You’ll laugh – My son is hilarious. He walks around in our shoes which are far too big for his tiny feet; he answers yes and no at the exact right times (which are actually usually the wrong times)l if he doesn’t want to see someone, he closes his eyes just enough so he can still keep an eye on them, but he can pretend they can’t see him; he greets his Grandfather by sticking his tongue out, like it’s their own special language; he’s very possessive of the tin cupboard, particularly the corned-beef tin; And during all of these – and many more hilarious moments – he remains deadly serious.
It’s Repetitive – All day long, you will find yourself on repeat. Meal times, nappy changes, stories, games, the word no – from both you and the child. If they enjoy something, then they will demand to do it over and over, until you can find a distraction, and then they will demand that you do that distraction on repeat. They will constantly try to put their fingers in the same plug socket, or to open the cupboard that you’ve put childproof locks on. It’s just another joyful part of parenting.
There is a worse smell than poo – and that smell is vomit. I’m not saying poo smells like roses in comparison, and as parents we all have that moment of fear at some point, where we have left the house with it smeared somewhere, because once you’ve changed a bad nappy, that smell stays with you. No one else can smell it, you probably can’t really smell it, and yet no matter how many times you wash your hands or spray perfume, you will still swear blind that you can smell it. But I much rather deal with horrid poo, than vomit. Baby vomit – and toddler vomit – almost always includes some kind of milky, yogurty, horrible substance. And the smell is awful. Bug season is the worst because you just get rid of the smell, when a new bug strikes and you start again. There have been nights where our bath has been constantly full, and our washing machine has ran cycle after cycle. As soon as daylight hits, the windows are all open and the zoflora is out. You have to be thorough, trust me you do not want to miss a spot. And with such a young child being sick, it’s hard to catch it. Once you know it’s coming you have two choices – try to contain it where it is, or risk a dash to the bathroom, where you might get int all in the sink, but you might end up with a trail of sick. It’s a risky business, my friend.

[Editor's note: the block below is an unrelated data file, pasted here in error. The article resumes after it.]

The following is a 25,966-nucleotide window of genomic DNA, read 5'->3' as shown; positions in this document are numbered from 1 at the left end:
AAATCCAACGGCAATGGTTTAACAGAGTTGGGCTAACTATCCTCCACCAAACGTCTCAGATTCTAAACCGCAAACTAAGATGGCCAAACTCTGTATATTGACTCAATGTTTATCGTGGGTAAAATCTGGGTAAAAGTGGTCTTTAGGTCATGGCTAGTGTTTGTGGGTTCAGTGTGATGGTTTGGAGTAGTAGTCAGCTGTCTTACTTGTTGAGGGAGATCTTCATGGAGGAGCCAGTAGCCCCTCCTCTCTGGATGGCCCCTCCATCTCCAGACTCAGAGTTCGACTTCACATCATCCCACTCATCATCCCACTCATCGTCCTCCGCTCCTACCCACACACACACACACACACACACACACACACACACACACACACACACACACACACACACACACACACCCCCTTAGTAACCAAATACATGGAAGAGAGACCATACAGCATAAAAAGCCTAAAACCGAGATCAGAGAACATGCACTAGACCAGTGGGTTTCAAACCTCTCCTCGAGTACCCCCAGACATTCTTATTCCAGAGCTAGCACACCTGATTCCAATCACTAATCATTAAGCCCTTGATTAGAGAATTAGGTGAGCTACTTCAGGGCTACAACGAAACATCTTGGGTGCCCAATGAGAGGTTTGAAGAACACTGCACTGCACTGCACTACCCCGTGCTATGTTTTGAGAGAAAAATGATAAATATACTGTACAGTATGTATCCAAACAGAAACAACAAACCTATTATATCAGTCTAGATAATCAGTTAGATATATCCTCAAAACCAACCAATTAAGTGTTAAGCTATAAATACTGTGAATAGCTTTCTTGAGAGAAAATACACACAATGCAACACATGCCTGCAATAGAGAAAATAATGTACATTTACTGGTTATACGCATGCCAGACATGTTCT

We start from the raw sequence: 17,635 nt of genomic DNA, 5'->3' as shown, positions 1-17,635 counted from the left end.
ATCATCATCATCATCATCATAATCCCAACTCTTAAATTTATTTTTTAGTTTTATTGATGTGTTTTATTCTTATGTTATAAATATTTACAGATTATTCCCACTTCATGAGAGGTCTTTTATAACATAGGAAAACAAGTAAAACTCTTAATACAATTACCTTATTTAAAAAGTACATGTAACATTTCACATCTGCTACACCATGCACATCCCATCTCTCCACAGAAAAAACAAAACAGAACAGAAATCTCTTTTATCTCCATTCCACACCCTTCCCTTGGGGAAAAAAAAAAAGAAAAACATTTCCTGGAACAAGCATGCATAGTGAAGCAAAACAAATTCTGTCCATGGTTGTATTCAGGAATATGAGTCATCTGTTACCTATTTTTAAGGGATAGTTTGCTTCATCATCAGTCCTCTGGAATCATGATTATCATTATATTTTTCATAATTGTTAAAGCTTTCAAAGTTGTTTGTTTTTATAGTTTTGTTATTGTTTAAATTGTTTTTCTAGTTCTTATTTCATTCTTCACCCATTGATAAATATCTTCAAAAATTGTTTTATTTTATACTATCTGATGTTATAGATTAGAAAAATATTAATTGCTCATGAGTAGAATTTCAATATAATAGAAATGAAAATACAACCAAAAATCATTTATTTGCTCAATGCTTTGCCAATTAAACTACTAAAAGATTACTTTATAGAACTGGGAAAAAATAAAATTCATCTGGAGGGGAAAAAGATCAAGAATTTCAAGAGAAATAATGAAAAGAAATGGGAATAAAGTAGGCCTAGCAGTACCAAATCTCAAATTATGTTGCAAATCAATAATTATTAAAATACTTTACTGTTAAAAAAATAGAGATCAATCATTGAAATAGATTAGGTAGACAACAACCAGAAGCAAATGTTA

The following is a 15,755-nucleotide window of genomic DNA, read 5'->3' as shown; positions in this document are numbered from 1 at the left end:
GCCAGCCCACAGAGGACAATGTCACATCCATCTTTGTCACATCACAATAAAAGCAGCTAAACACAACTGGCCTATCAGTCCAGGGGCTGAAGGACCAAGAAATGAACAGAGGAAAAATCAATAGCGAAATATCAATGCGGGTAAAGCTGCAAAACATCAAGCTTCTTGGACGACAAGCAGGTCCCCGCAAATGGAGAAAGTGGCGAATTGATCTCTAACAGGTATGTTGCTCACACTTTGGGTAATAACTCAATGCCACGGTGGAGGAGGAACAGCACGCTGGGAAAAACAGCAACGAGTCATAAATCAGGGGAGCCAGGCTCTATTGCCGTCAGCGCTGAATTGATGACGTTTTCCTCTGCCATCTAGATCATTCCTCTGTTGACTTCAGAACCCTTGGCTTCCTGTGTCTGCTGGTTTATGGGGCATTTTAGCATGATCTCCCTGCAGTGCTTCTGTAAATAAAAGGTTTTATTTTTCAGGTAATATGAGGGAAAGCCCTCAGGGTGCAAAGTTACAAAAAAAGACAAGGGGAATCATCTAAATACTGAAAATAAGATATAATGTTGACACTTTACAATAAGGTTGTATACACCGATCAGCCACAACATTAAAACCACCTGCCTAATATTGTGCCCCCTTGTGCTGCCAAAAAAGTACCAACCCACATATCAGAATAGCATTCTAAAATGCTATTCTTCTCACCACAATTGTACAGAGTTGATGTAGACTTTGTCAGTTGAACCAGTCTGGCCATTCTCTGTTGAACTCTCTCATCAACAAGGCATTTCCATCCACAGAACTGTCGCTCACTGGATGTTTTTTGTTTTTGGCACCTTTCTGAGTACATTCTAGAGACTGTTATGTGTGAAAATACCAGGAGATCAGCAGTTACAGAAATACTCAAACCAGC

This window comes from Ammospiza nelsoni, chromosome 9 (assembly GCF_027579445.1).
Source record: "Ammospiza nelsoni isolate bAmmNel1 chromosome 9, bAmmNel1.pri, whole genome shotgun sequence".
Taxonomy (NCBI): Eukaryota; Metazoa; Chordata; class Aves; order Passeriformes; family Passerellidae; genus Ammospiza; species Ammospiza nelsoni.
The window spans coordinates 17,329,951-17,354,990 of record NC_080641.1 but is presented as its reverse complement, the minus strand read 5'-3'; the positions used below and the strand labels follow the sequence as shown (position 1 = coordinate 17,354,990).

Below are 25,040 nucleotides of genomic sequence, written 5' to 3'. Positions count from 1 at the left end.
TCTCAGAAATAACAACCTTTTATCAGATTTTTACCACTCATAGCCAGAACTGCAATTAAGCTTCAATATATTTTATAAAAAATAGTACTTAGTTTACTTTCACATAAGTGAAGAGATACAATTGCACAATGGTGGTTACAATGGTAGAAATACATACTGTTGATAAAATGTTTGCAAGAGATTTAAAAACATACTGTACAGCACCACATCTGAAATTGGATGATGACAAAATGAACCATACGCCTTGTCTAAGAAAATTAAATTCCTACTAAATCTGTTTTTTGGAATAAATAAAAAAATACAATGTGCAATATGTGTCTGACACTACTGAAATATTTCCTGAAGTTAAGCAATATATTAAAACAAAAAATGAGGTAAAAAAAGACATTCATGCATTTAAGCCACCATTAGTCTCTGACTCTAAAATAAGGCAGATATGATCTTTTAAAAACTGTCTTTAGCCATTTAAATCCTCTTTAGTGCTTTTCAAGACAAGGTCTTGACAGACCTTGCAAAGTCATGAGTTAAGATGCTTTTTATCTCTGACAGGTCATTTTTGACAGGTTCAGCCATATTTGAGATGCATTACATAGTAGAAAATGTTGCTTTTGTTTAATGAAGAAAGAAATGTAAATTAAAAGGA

Instinct doesn’t always come naturally – And that’s okay. There have been times when my kid has been out of sorts, or screamed for hours on end, and I’ve had no idea why, and to this day I still don’t really know. I’ve guessed at over-tiredness, upset stomach, hunger from having been difficult at tea time. I’m almost always blaming disturbances on teeth, but he’s got all but the very back ones now. I’d say that most of the time, I’m guessing. It’s very rare that something happens and I feel that I know straight away. That’s not to say that I don’t have parenting instinct, I know when he wants a drink, or when he’s tired, I can tell when he’s hangry, or when he’s feeling shy. I can tell the difference between him having a bug and just a stomach upset. What I’m saying is that sometimes we don’t know how or why our children are feeling a certain way, or doing a certain thing, and that’s perfectly okay.
I guess one really important thing that I want to say is that it doesn’t matter if this our first child or last child; it doesn’t matter if we’ve had experience with lots of children before having our own; it doesn’t matter which parenting strategy we use; it doesn’t matter how we choose to let them sleep, or how we wean them; none of it matters, because we are all learning, we all have different children and we are all in it together. What you have to remember at the end of the day, is that you can do it, and there is help everywhere. Even just having a chat with friends about how you feel can make all the difference.
And it’s okay to wonder, in all seriousness, if your child has been switched out for a changeling, or possessed by the devil.